November 20, 2023: Experience math in a completely new way by using two digital resources that empower educators to embrace Indigenous education and address issues of social justice.

The Math Catcher Outreach program aims to promote mathematics and scholarship in general by encouraging elementary and high school students to recognize how math is used in everyday life and how it forms the basis for many of our daily decisions and life-long choices. The Math Catcher program is a science outreach initiative at Simon Fraser University run by SFU faculty, staff members and students who volunteer their time towards the program. This week in the mentoring circle, we explore math through storytelling, pictures, models, problem-solving, and hands-on activities that encourage young people to enjoy numbers and help dispel the myth that math is boring and rigid.

Math Catcher aims to tackle the stigma surrounding mathematics among Indigenous and non-Indigenous youth through a series of initiatives. These include school visits, workshops, academic summer camps, tutoring programs, and the creation of learning digital resources in various First Nation languages. The aims of the program are straightforward:

  • to demonstrate that mathematics is part of everyday life and consistent with Indigenous culture;
  • to prove that mathematics can be interesting and even fun;
  • and to emphasize that mathematics can lead to a rewarding future.

To promote mathematics among Indigenous learners, Math Catcher has created a series of stories with mathematical themes. These stories are based on the storytelling traditions of Indigenous peoples. Learn why and how Veselin Jungic and Mark MacLean created the program in an interview from NCCIE below.

Veselin Jungic from SFU and Mark MacLean from UBC co-wrote the first story called Small Number Counts to 100, which served as the cornerstone of the Math Catcher Outreach Program. This first story was inspired by narration from Ms. Rina Sinclair of the Siksika Nation. The story can be shown to elementary school students as a counting practice/puzzle or as a pattern recognition problem. For high school students, it can be a way to introduce arithmetic progressions, modular addition, or an idea of number systems with a base different than 10. This short animation movie is a math education digital resource based on Aboriginal culture with the voice of Dexter Anakson of the Cree Nation – Piapot First Nation Band. Watch the short animation below.

Math Catcher introduces mathematics and science to students through the use of First Nations imagery and storytelling. Take a moment to explore through their digital resources and learn from each of the stories, you will see and hear many different translations of each story. You will notice how most of the stories featured have been translated into several Indigenous languages as well as French. Math Catcher has produced animated films in First Nations languages including Blackfoot, Cree, Squamish, Heiltsuk, Nisga’a, Tla’amin, Halq’em ́eylem, Hul’q’umi’num’, and Huu-ay- aht as well as bilingual picture books in Blackfoot/English, Cree/English, Squamish/English, Nisga’a/English, and Tla’amin/English.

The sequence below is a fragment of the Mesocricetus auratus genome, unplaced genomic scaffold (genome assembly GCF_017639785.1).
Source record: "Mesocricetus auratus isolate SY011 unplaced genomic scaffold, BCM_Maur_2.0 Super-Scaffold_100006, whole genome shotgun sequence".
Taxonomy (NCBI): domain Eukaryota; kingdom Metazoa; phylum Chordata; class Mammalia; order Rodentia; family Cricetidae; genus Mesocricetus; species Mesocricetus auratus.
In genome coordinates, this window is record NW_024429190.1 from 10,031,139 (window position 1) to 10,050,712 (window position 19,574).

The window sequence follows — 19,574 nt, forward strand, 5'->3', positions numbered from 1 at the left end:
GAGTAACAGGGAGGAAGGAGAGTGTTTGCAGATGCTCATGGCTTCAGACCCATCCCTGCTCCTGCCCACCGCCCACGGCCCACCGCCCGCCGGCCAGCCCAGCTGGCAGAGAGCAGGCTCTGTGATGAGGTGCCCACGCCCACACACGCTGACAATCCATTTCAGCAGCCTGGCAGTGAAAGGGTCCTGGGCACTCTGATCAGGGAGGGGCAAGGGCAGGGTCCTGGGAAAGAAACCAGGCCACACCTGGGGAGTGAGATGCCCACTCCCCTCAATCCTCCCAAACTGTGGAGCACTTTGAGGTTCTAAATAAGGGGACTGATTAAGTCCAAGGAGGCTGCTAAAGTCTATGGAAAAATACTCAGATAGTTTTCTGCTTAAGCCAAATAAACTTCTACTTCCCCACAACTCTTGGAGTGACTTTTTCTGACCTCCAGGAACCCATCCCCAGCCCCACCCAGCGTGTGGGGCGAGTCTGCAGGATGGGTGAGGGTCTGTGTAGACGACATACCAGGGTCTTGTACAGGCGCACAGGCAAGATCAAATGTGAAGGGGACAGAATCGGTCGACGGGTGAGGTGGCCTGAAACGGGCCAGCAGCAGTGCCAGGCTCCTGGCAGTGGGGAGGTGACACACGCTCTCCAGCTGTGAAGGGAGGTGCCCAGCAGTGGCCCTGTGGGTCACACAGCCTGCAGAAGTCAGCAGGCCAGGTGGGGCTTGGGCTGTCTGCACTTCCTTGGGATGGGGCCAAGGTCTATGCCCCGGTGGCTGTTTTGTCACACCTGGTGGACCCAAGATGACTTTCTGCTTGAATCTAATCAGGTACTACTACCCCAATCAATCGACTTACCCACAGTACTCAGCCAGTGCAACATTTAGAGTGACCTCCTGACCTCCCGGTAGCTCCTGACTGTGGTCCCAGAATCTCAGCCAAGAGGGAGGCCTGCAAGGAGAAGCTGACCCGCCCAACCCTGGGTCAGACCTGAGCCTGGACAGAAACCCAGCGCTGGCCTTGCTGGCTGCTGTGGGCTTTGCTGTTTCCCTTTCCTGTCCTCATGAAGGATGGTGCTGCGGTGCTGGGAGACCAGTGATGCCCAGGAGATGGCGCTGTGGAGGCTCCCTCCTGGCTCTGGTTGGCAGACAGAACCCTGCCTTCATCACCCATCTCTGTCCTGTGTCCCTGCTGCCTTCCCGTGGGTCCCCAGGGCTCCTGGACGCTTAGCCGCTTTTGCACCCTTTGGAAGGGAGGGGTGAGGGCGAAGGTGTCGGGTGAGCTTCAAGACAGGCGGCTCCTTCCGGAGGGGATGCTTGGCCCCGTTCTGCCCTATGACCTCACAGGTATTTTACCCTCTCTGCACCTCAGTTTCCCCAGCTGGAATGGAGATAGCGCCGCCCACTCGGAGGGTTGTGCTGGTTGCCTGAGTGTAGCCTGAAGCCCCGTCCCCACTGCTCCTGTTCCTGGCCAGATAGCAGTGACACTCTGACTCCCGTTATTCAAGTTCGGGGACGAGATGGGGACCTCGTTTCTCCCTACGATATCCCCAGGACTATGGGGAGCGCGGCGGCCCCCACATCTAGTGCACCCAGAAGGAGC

Math Catcher is based on the belief that it is crucial that we engage students in mathematics and science at an early age. The Small Number films incorporate problem-solving and Indigenous traditions into three to four-minute-long animated stories. Small Number is a young Indigenous boy who has an impressive aptitude for mathematics – and also a proclivity for getting into trouble. Small Number’s adventures take place in different physical contexts in different Indigenous communities, yet the clever, playful protagonist remains the same. Watch below Small Number and the Old Canoe, a short animation aimed at transforming math into a star.

RadicalMath empowers educators to address issues of social and racial justice in math classrooms through curriculum, lesson planning resources, and problem-solving. It works to integrate issues of economic and social justice into math classes and seeks to inspire and support other educators to do the same. They believe that math literacy is a civil right and are committed to making sure classrooms are places that are nurturing for all students, that celebrate different cultures, stories, and styles of learning, and that reflect just societies. RadicalMath encourages students to ask the question: “What are the problems that my community is facing, and how can I use math to understand and help solve them?” They seek to foster a love of mathematics and allow for the exploration of mathematical ideas on abstract, theoretical, experimental and artistic levels. Visit the RadicalMath website to find progressive digital resources and much more.